Over 50 years ago, Otto Warburg described a phenomenon in which cancer cells were widely observed toundergo a metabolic switch from mitochondrial respiration to glycolysis [14]. Since glycolysis is less efficient than oxidative phosphorylation at generating ATP from glucose, tumor cells that derive a significant amount of energy from glycolysis require high rates of glucose uptake to meet their metabolic demands. Warburg’s fundamental observation that cellular transformation is accompanied by a dependence on glycolysis for ATP generation continues to have an important impact in cancer biology where the “Warburg effect” is now widely used diagnostically to locate malignant cells with high rates of glucose uptake by positron emission tomography. Furthermore, the metabolic “addiction” to high rates of glycolysis observed in diverse malignancies may offer unique therapeutic approaches for targeting bioenergetic pathways in cancer.

While there are significant ongoing efforts to develop clinical approaches that allow targeting of cancer cells through the disruption of glycolytic pathways, the potential of targeting oxidative phosphorylation has been largely overlooked. This has been, in part, due to the long held view that tumor cells switch to glycolysis as a result of mitochondrial defects that affect oxidative phosphorylation. Thus, tumor cells were thought to undergo selective pressure to increase glycolytic rates due to impaired or defective oxidative phosphorylation. However, a number of recent studies suggest that mitochondrial integrity and oxidative phosphorylation are not defective in malignant cells, but rather, may be pivotal to cellular transformation and tumorigenesis. For example, oncogenic BRAF-mediated cellular transformation leads to a Warburg effect in which increased glycolytic activity is accompanied by a decrease in oxidative phosphorylation in melanoma cells [15]. However, while BRAF kinase inhibitors suppressed glycolysis in malignant cells, there was a compensatory re-induction of oxidative phosphorylation that significantly blunted the anti-tumor activity of BRAF inhibitors [15]. Furthermore, impairment of oxidative phosphorylation by down-regulation or deletion of peroxisome proliferator-activated receptor γ coactivator 1 (PPARGC1A; also known as PGC1α) resulted in a sensitization of melanoma cells to agents that induce apoptosis through the induction of Reactive Oxygen Species (ROS) [16]. In other studies, the growth and frequency of oncogenic Kras-driven lung adenocarcinomas in mice was significantly reduced when oxidative phosphorylation was disabled following deletion of the mitochondrial transcription factor A (Tfam) gene [17]. Furthermore, others have shown that high levels of glycolysis were not sufficient to support the growth of human breast cancer xenografts in mice when oxidative phosphorylation was impaired by knockdown of the p32 mitochondrial protein using RNA interference (RNAi) [18]. Together, these reports not only indicate that oxidative phosphorylation performs obligate metabolic functions in malignant cells of diverse origins, but that targeting oxidative phosphorylation may also have therapeutic potential.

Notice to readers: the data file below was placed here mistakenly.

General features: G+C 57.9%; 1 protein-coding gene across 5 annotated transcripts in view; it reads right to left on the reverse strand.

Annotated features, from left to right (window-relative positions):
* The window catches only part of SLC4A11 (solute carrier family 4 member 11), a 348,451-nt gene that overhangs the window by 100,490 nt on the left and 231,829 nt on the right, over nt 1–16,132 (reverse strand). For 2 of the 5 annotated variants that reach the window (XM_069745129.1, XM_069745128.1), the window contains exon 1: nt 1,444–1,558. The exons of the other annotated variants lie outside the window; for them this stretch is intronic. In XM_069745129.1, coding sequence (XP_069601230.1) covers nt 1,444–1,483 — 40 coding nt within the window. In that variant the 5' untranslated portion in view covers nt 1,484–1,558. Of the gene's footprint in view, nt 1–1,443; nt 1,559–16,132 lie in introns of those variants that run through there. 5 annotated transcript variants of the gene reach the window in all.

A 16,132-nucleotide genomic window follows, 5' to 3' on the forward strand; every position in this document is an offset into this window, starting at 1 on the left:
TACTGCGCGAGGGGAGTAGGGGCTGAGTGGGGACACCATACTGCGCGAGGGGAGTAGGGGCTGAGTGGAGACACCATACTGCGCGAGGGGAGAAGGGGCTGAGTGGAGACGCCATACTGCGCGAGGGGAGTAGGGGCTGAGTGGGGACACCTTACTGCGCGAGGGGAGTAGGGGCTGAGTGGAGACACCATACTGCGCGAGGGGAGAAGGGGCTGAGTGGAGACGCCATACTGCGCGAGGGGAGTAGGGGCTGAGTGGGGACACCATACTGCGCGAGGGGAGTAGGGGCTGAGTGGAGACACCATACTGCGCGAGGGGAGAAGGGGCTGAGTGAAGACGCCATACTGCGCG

The Bcl-2 family of pro-survival proteins lie at the nexus between apoptosis and mitochondrial energy metabolism

A number of recent reports have revealed that in addition to their widely documented roles in regulating apoptosis, the Bcl-2 family of prosurvival proteins also has roles in regulating oxidative phosphorylation. In the 2B4 mouse T-cell line, treatment with Tumor Necrosis Factor alpha (TNFα) resulted in the uncoupling of mitochondrial respiration from oxidative phosphorylation leading to increased ROS production, loss of mitochondrial membrane potential and the induction of apoptosis [19]. However, Bcl-xL expression prevented the uncoupling of mitochondrial respiration from oxidative phosphorylation by TNFα preventing the loss of mitochondrial membrane potential and ROS production [19]. Others have shown that Bcl-2 can also influence mitochondrial biogenesis with Bcl-2 over-expression in leukemia cell lines resulting in increased oxidative phosphorylation while Bcl- 2 inhibition resulting in the uncoupling of mitochondrial respiration from oxidative phosphorylation [20].

More recently, Lagadinou et al. uncovered an important role for Bcl-2in regulating oxidative phosphorylation in Leukemic Stem Cells (LSCs: also known as leukemia initiating cells). Primary human AML cells demonstrating low ROS levels were found to be enriched for LSCs and expressed significantly higher levels of Bcl-2 when compared to cells with higher ROS levels [21]. These studies showed that bulk AML cell populations, like many other cancer cell types, demonstrated classical Warburg biogenesis with high rates of glycolysis that could be further increased by inhibitors of oxidative phosphorylation [21]. However, what was particularly revealing was that LSC-enriched populations did not adhere to the Warburg paradigm in two key aspects. Firstly, LSC-enriched cell populations exhibited low rates of glycolysis [21]. Secondly, glycolytic pathways were not be up-regulated in LSC-enriched cell populations following inhibition of oxidative phosphorylation [21].Interestingly, glioblastoma stem cells have also been shown to be highly reliant on oxidative phosphorylation raising the possibility that cancer stem cells may not always utilize the Warburg effect to meet energy demands [22]. Thus, in metabolic terms, cancer stem cells may be unique in that they are highly reliant on oxidative phosphorylation and cannot readily adapt to changing energy demands by increasing glycolysis.